In some instances, music can portray a psychological element much better than dialogue can. This type of film music seems more effective if the composer reads over the script at the creation stage, making suggestions on where he would like the music to be. 'Far too often, however, this possibility is passed over and music is not allowed to speak' (B source 1). Music can also give the viewer a better understanding on what is going on within the head of a character, not specific detail, but an overview. Leonard Rosenman thinks that 'The musical contribution to the film should be ideally to create a supra-reality, a condition wherein the elements of literary naturalism are perceptually altered. In this way the audience can have the insight into different aspects of behaviour and motivation not possible under the aegis of naturalism.' This show that music can give a film another dimension, bringing out emotions and insights into characters where film without sound cant.

Serving as a kind of neutral background filler

Through research many composers feel this is one of the hardest things to do within composing a piece of music. Roy A. Prendergast point out that creating 'background' music for a composer "calls for him to be at his most subordinated. At times one of the functions of film music is to do nothing more than be there" This shows that sometimes music is just needed to blend in the background "as though it would exist as sound rather than as 'constructed' music".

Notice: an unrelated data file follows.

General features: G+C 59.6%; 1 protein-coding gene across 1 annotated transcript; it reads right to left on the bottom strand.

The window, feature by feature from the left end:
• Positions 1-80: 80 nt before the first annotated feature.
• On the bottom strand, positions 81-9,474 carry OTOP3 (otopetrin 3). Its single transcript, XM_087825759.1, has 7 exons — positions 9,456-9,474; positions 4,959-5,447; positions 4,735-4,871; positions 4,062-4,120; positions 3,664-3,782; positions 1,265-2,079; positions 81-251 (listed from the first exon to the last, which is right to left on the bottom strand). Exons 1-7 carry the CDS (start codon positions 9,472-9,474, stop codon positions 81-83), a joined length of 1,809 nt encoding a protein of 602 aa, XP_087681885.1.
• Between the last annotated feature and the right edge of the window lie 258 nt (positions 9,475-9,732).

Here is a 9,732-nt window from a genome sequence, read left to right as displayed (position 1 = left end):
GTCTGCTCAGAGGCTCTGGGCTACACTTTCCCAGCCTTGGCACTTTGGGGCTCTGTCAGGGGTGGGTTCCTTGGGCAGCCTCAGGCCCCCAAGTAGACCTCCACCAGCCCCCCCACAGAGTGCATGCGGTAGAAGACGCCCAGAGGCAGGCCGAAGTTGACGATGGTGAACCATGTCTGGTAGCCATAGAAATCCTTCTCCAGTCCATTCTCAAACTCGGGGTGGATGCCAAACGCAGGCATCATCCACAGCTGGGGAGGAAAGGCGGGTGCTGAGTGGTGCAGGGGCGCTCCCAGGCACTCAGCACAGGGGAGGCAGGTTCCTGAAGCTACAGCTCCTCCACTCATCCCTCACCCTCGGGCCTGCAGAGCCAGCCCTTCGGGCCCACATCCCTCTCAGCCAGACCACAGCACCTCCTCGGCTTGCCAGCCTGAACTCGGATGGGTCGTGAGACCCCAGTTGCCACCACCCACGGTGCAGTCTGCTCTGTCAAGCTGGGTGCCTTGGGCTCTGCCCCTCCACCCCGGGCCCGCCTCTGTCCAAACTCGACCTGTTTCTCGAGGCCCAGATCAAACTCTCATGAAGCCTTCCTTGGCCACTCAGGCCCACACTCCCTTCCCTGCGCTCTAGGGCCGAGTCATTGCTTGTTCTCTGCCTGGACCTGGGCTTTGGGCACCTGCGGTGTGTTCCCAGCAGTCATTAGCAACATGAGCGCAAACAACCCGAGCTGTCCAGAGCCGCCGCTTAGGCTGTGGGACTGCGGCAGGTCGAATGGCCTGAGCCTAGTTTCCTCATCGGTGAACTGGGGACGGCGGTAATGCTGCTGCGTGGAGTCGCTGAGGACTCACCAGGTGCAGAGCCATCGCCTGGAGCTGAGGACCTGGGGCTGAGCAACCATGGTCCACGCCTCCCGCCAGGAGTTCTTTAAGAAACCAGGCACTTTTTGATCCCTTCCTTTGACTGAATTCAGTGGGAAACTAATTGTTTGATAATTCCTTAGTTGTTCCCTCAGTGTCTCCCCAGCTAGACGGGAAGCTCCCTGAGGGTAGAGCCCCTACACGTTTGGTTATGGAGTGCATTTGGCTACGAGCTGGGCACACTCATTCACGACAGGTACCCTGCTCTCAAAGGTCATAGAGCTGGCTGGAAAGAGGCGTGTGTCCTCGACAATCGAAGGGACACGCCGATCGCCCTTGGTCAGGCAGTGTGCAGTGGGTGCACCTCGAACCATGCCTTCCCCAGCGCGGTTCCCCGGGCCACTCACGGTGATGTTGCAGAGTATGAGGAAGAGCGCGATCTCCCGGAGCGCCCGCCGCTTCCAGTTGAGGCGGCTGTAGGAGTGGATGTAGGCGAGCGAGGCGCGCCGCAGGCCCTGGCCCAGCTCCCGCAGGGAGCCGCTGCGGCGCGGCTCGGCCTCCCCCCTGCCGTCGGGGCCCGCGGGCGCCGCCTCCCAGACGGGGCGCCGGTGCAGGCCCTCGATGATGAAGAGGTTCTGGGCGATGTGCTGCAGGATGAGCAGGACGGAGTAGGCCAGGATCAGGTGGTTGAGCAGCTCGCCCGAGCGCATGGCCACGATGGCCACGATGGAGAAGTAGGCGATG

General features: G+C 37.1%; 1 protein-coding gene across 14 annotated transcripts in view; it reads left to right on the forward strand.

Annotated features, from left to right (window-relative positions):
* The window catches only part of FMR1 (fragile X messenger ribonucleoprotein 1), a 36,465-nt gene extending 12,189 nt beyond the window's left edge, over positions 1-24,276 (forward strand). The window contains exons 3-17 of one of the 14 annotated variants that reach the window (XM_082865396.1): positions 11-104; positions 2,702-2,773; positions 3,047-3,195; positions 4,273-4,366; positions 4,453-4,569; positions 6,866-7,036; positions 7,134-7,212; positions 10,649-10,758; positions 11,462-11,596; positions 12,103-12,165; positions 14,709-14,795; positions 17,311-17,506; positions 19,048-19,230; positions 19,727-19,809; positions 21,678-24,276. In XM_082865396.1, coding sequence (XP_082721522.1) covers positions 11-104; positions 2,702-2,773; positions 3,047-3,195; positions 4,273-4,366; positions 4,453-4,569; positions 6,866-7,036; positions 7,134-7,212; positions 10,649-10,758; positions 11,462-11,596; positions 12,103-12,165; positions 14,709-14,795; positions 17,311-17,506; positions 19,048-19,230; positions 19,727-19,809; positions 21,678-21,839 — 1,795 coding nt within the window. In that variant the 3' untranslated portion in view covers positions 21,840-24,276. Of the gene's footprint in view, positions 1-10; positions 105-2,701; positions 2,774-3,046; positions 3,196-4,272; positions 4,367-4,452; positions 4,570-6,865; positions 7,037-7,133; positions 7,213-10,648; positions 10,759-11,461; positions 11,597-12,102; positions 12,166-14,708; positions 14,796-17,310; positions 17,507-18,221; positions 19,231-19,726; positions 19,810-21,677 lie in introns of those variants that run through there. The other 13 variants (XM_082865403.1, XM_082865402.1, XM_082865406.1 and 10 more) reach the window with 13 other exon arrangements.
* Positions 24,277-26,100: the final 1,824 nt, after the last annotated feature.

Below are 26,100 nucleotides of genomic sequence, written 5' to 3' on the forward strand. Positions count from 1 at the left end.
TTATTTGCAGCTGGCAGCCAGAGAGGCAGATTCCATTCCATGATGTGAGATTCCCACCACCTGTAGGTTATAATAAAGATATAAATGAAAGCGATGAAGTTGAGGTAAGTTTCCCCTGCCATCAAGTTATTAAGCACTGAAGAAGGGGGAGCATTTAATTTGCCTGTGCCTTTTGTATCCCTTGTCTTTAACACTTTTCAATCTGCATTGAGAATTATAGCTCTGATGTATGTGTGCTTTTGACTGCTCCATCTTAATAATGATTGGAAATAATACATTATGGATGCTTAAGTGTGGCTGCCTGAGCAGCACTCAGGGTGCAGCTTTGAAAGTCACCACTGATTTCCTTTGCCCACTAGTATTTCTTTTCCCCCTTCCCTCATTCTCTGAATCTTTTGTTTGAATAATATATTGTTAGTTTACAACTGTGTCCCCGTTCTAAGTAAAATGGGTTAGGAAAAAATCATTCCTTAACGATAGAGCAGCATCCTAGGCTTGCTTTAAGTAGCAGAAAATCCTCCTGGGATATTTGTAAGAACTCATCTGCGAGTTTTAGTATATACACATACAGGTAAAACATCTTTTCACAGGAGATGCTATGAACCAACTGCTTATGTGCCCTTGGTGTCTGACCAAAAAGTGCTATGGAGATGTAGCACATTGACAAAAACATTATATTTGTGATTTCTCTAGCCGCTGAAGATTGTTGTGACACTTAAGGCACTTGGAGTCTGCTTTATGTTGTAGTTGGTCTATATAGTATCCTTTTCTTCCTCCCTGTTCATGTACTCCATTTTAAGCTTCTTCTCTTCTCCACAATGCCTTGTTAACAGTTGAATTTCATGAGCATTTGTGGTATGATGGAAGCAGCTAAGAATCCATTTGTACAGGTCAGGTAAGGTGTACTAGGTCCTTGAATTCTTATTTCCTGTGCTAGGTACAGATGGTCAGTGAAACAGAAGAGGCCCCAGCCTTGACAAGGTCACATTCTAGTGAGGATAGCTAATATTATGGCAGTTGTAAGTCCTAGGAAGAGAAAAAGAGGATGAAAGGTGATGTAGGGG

Building a sense of continuity

What is meant by continuity in film is that music can hold a film together "Music can tie together a visual medium that is, by its very nature, continually in danger of falling apart" (B source 1).The editor of the film will probably be the most aware of this particular attribute of music in films. Music can also bring a film together as a whole using a "unifying musical idea."

Underpinning the theatrical build-up of a scene, and rounding it off with a sense of finality

When used correctly, music can add a huge amount of intensity and intimacy to a scene, it can "evoke a gut reaction unobtainable in any other way" (B Source 1) But music isn't a miracle worker, a lot of good composers have been asked to create music for a weak scene, hoping that it will the scene stronger. But if the scene is weak it is near impossible to make it stronger, and sadly it is normally the composer who critics blame.

Three forms of music

The sound in Cinema takes on three different forms: Speech, Music or Noise.


The dialogue in films are "spoken by the actors or narration heard as a voice over" (Source 2). A major component in speech for films is an 'automated dialogue replacement'. When recording on set there is normally back ground noise of traffic or planes flying overhead, this drowns the actor's lines out. Because of this, the dialogue is recorded within a studio. Recording dialogue in this way makes it possible for actors to make their lines more dramatic then recording on location. An example of this is "the screaming by the actor in Jurassic Park actually was recorded in the sound studios in New York and Los Angeles" (source 2). In the studio an ADR expert would match the new recording with the film, making sure that they were properly in sync so that the audience isn't aware of it being recorded in a studio.